Shenique Albury, Senior Policy Advisor for the Nature Conservancy Northern Caribbean Programme.
Nassau, Bahamas - Unique philanthropic
opportunities in environment conservation will have a direct and lasting
impact on The Bahamas, a proven conservation leader in the Caribbean.
The endeavour involving the Summit
Series, the Conservancy and the Government of The Bahamas implementing
the Caribbean Challenge Initiative's Caribbean Biodiversity Fund and
the Bahamas Protected Area Fund, ensures that national parks will receive
a reliable annual allocation of funds for management and stewardship.
Participating CCI countries are Antigua
& Barbuda, The Bahamas, Dominican Republic, Grenada, Jamaica, St.
Kitts & Nevis, and the British Virgin Islands, which have committed
to establishing national systems of protected areas covering at least
20 percent of their near-shore marine coastal environment by 2020. Discussions
are underway with the Cayman Islands and Puerto Rico regarding participation.
"The Bahamas was actually one
of the initial countries to participate and to announce their commitment
to this 20/20 Caribbean Initiative Challenge, said Shenique Albury,
Senior Policy Advisor of the Nature Conservancy's Northern Caribbean
She said since then the programme
has been working with local partners on the ground, with the expansion
of marine protected areas in The Bahamas.
"One of things that we are looking
at with the CCI, is more increasing protection of the marine protected
areas in the Caribbean but more specifically in The Bahamas," said
Ms. Albury. "The second part of that is that we want to have the
financial resources in place to make sure that we can effectively manage
these parks. We don't want paper parks. We want parks that have the
proper infrastructure in place, educational outreach, proper staff where
the staff are properly trained, and the tools and implements they need
to move with. All of this is quite expensive and it takes a lot of money."
Ms. Albury said the Nature Conservancy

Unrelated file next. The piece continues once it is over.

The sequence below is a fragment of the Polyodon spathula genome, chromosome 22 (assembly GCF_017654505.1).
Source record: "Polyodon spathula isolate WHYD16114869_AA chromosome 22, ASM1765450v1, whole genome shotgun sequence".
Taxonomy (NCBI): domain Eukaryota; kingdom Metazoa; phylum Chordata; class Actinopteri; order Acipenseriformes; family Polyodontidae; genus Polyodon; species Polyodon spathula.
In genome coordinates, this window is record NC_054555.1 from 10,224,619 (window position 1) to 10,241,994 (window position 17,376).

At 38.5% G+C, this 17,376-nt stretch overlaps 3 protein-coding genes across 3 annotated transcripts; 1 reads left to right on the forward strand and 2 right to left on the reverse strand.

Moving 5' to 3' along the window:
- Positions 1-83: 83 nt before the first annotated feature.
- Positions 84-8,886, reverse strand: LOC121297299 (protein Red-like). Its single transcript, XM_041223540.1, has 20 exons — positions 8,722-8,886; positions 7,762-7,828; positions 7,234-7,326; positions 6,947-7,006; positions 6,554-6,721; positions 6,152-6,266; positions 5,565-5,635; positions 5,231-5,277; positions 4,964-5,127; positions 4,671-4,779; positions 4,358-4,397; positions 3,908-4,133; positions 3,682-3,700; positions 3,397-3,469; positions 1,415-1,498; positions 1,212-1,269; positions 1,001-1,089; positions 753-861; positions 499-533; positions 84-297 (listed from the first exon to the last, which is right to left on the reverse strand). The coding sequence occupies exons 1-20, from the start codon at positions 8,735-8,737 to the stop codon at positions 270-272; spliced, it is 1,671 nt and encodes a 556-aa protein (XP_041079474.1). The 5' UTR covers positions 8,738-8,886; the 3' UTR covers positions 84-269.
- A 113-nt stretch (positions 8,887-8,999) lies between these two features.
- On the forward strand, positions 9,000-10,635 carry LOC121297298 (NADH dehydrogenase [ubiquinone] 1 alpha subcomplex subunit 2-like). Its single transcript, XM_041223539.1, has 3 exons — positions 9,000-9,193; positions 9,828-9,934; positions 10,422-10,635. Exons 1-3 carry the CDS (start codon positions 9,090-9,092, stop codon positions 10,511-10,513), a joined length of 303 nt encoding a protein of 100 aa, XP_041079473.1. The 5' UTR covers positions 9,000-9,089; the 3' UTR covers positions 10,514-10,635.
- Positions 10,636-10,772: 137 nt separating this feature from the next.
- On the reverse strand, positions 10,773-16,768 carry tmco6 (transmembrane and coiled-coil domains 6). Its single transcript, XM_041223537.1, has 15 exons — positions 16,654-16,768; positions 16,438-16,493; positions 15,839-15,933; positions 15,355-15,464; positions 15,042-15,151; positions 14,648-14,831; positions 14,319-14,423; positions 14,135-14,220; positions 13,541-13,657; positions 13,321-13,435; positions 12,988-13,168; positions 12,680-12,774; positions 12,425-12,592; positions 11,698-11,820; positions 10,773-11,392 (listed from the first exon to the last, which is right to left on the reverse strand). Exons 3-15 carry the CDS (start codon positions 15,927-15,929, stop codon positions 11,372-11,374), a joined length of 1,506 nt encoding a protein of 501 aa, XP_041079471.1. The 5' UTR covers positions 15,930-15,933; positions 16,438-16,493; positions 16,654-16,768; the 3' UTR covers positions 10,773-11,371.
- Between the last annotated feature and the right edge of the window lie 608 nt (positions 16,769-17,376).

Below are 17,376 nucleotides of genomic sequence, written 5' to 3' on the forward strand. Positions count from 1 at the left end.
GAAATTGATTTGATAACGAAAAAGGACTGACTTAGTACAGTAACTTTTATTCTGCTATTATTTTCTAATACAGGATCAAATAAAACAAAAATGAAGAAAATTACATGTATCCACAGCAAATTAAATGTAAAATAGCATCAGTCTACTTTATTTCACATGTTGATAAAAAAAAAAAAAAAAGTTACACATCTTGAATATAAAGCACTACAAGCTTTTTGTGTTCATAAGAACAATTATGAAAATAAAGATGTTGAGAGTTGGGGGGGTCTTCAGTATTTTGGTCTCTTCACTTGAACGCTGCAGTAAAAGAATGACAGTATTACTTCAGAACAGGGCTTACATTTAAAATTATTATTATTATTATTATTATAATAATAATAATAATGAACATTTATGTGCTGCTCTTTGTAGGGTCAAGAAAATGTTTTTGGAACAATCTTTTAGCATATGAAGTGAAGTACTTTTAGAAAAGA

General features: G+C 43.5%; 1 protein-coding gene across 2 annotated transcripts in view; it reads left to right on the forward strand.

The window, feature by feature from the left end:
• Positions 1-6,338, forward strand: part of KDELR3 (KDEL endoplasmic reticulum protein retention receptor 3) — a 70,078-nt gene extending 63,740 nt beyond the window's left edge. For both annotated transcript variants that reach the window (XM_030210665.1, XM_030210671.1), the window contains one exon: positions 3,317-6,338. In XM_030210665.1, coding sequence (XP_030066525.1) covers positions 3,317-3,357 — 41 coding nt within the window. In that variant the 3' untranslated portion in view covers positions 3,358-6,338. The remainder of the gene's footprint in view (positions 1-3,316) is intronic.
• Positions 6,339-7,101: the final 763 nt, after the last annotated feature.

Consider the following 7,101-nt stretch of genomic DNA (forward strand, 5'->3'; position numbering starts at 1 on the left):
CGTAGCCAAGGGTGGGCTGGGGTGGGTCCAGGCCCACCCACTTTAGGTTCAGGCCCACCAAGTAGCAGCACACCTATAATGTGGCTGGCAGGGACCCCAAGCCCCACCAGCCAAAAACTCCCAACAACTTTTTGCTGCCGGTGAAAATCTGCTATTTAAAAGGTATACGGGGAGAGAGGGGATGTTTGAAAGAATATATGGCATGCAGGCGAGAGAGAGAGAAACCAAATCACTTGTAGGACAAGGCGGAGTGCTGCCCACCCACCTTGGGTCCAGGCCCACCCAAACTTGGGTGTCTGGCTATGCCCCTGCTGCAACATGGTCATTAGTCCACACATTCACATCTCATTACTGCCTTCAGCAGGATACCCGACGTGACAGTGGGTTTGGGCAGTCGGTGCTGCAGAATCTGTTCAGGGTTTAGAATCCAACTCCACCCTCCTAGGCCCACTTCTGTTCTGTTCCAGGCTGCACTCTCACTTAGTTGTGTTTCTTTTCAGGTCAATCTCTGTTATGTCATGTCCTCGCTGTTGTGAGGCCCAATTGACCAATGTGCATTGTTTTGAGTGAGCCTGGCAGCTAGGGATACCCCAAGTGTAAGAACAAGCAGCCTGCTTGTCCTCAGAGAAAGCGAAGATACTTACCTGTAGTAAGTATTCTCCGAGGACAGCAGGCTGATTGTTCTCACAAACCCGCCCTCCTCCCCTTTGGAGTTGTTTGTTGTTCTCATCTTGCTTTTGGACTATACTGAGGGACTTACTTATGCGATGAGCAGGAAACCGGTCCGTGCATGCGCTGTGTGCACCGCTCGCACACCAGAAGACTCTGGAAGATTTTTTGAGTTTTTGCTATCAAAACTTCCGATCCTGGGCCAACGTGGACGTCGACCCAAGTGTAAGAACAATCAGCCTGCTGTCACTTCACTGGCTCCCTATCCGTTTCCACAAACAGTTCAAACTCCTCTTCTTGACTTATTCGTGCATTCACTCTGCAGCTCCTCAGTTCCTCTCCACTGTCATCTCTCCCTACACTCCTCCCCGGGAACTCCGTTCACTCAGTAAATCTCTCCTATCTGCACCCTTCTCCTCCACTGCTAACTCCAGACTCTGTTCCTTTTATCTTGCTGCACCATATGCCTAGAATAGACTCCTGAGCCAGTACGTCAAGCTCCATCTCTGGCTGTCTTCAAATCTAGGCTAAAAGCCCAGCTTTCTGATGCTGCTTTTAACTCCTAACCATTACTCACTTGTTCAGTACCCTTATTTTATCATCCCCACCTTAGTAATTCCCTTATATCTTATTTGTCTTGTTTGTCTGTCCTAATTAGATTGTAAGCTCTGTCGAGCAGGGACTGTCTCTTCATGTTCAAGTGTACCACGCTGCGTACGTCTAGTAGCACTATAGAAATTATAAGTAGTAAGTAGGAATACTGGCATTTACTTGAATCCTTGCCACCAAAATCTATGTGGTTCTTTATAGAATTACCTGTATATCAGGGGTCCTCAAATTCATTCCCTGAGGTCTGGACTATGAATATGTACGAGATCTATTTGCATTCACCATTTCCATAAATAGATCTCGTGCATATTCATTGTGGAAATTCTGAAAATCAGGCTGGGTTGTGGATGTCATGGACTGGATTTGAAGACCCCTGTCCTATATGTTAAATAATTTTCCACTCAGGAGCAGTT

is only waiting for the government to consider accepting the draft legislation
before the House of Assembly that would give BPAF the legal strength
to function in The Bahamas and raise funds for the Caribbean nations
that qualify for marine protection.
Three years into the Caribbean Challenge
Initiative, 10 governments, including The Bahamas, are developing national
trust funds and funding mechanisms such as tourism fees to provide sustainable
revenue streams for protected area management. The Caribbean Biodiversity
Fund (CBF), a $40 million regional endowment will provide annual matching
funds to the national level trusts. The CBF is soon to be established
as a UK-based charity and will begin grant-making in 2013, in time for
a Conservancy delegation to mobilise additional CCI funding with European
government donor agencies with promising results.
Speaking on the difference of roles
that environmental organisations play in the national interests, Ms.
Albury defined the limits of the Bahamas National Trust and the limits
of the Department of Marine Resources. The BPAF fund would close the
gap between them and allow a source of funding for all organisations
involved in marine protection within the proposed legislation.
"Actually what's quite interesting
is that the National Trust has its specific legislation that deals with
them specifically, as an entity or organisation. However, in terms of
the management of protected areas, particularly marine protected areas
in The Bahamas, the portfolio is beyond that of the National Trust,"
said Ms. Albury. "The National Trust has national parks that include
marine protected areas, but we also have things such as the marine reserves.
The Marine reserves are actually under the purview of the Department
of Marine Resources," she said.
Ms. Albury said there are three that
have been declared and another two or three that have been proposed
to the government that rate hoped to be declared in the near future.
She noted that there are also the historical areas that could possibly
come under the Antiquities and Monuments that may have a marine element.
"So, what the BPAF is going
to do is, it's going to actually level the playing field. It's going
to level the scope in terms of, rather the specific legislation which
only covers the Bahamas National Trust, this protected areas fund is
going to be generating financial resources that will be accessible to
the National Trust, and also other persons."
Ms. Albury said since 2000, the Bahamas
Government created the South Berry Islands Marine Reserve, a 70 square
mile no-take zone in The Bahamas' most ecologically diverse marine area.
She said over the last decade limited financial and technical resources
have attributed to the site remaining unprotected, unmanaged and vulnerable
"So, we're looking at it a lot
more holistically, or the big picture. We realise that the Bahamas National
Trust is the main person in the country who is managing protected areas
in terms of the marine element and will continue to be perhaps for some
time. There are other persons out there who have this element in their
portfolio, so the BPAF is going to cover all of those," said Ms.